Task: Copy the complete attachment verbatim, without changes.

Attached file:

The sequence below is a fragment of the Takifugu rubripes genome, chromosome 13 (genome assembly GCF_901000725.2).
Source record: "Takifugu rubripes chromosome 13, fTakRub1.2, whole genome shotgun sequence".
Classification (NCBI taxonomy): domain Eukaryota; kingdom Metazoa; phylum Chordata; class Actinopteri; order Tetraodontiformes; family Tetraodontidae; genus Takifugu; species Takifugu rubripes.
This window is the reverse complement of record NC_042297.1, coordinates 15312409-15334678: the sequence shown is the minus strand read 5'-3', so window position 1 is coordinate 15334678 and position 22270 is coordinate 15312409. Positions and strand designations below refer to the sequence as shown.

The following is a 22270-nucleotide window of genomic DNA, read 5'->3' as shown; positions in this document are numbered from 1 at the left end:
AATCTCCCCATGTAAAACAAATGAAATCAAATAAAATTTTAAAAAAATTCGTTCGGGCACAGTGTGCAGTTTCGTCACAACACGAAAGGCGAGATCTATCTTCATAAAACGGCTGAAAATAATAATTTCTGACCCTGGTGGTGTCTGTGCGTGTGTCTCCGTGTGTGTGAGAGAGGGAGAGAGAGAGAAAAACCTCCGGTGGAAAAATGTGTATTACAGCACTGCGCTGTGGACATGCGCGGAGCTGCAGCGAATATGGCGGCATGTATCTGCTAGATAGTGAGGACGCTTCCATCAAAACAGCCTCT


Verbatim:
The sequence below is a fragment of the Takifugu rubripes genome, chromosome 13 (genome assembly GCF_901000725.2).
Source record: "Takifugu rubripes chromosome 13, fTakRub1.2, whole genome shotgun sequence".
Classification (NCBI taxonomy): domain Eukaryota; kingdom Metazoa; phylum Chordata; class Actinopteri; order Tetraodontiformes; family Tetraodontidae; genus Takifugu; species Takifugu rubripes.
This window is the reverse complement of record NC_042297.1, coordinates 15312409-15334678: the sequence shown is the minus strand read 5'-3', so window position 1 is coordinate 15334678 and position 22270 is coordinate 15312409. Positions and strand designations below refer to the sequence as shown.

The following is a 22270-nucleotide window of genomic DNA, read 5'->3' as shown; positions in this document are numbered from 1 at the left end:
AATCTCCCCATGTAAAACAAATGAAATCAAATAAAATTTTAAAAAAATTCGTTCGGGCACAGTGTGCAGTTTCGTCACAACACGAAAGGCGAGATCTATCTTCATAAAACGGCTGAAAATAATAATTTCTGACCCTGGTGGTGTCTGTGCGTGTGTCTCCGTGTGTGTGAGAGAGGGAGAGAGAGAGAAAAACCTCCGGTGGAAAAATGTGTATTACAGCACTGCGCTGTGGACATGCGCGGAGCTGCAGCGAATATGGCGGCATGTATCTGCTAGATAGTGAGGACGCTTCCATCAAAACAGCCTCT